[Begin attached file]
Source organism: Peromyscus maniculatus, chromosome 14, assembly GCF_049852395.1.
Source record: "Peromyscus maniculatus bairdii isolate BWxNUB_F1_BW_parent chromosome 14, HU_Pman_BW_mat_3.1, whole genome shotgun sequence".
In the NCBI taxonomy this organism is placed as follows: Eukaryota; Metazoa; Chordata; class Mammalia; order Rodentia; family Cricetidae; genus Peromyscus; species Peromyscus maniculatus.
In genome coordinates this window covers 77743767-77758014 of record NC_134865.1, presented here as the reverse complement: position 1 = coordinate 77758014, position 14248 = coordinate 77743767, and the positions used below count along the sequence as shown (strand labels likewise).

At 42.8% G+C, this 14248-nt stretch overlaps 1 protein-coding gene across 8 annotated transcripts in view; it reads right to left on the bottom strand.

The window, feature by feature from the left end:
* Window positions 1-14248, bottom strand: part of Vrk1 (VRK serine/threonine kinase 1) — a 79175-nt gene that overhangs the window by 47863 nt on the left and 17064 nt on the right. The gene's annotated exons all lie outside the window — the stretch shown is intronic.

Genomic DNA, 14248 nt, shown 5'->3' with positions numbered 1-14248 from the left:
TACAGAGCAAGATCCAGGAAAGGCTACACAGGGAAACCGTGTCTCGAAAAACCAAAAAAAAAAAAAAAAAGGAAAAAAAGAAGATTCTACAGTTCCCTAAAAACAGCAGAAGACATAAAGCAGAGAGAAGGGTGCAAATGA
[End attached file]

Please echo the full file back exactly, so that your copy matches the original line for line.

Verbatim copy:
Source organism: Peromyscus maniculatus, chromosome 14, assembly GCF_049852395.1.
Source record: "Peromyscus maniculatus bairdii isolate BWxNUB_F1_BW_parent chromosome 14, HU_Pman_BW_mat_3.1, whole genome shotgun sequence".
In the NCBI taxonomy this organism is placed as follows: Eukaryota; Metazoa; Chordata; class Mammalia; order Rodentia; family Cricetidae; genus Peromyscus; species Peromyscus maniculatus.
In genome coordinates this window covers 77743767-77758014 of record NC_134865.1, presented here as the reverse complement: position 1 = coordinate 77758014, position 14248 = coordinate 77743767, and the positions used below count along the sequence as shown (strand labels likewise).

At 42.8% G+C, this 14248-nt stretch overlaps 1 protein-coding gene across 8 annotated transcripts in view; it reads right to left on the bottom strand.

The window, feature by feature from the left end:
* Window positions 1-14248, bottom strand: part of Vrk1 (VRK serine/threonine kinase 1) — a 79175-nt gene that overhangs the window by 47863 nt on the left and 17064 nt on the right. The gene's annotated exons all lie outside the window — the stretch shown is intronic.

Genomic DNA, 14248 nt, shown 5'->3' with positions numbered 1-14248 from the left:
TACAGAGCAAGATCCAGGAAAGGCTACACAGGGAAACCGTGTCTCGAAAAACCAAAAAAAAAAAAAAAAAGGAAAAAAAGAAGATTCTACAGTTCCCTAAAAACAGCAGAAGACATAAAGCAGAGAGAAGGGTGCAAATGA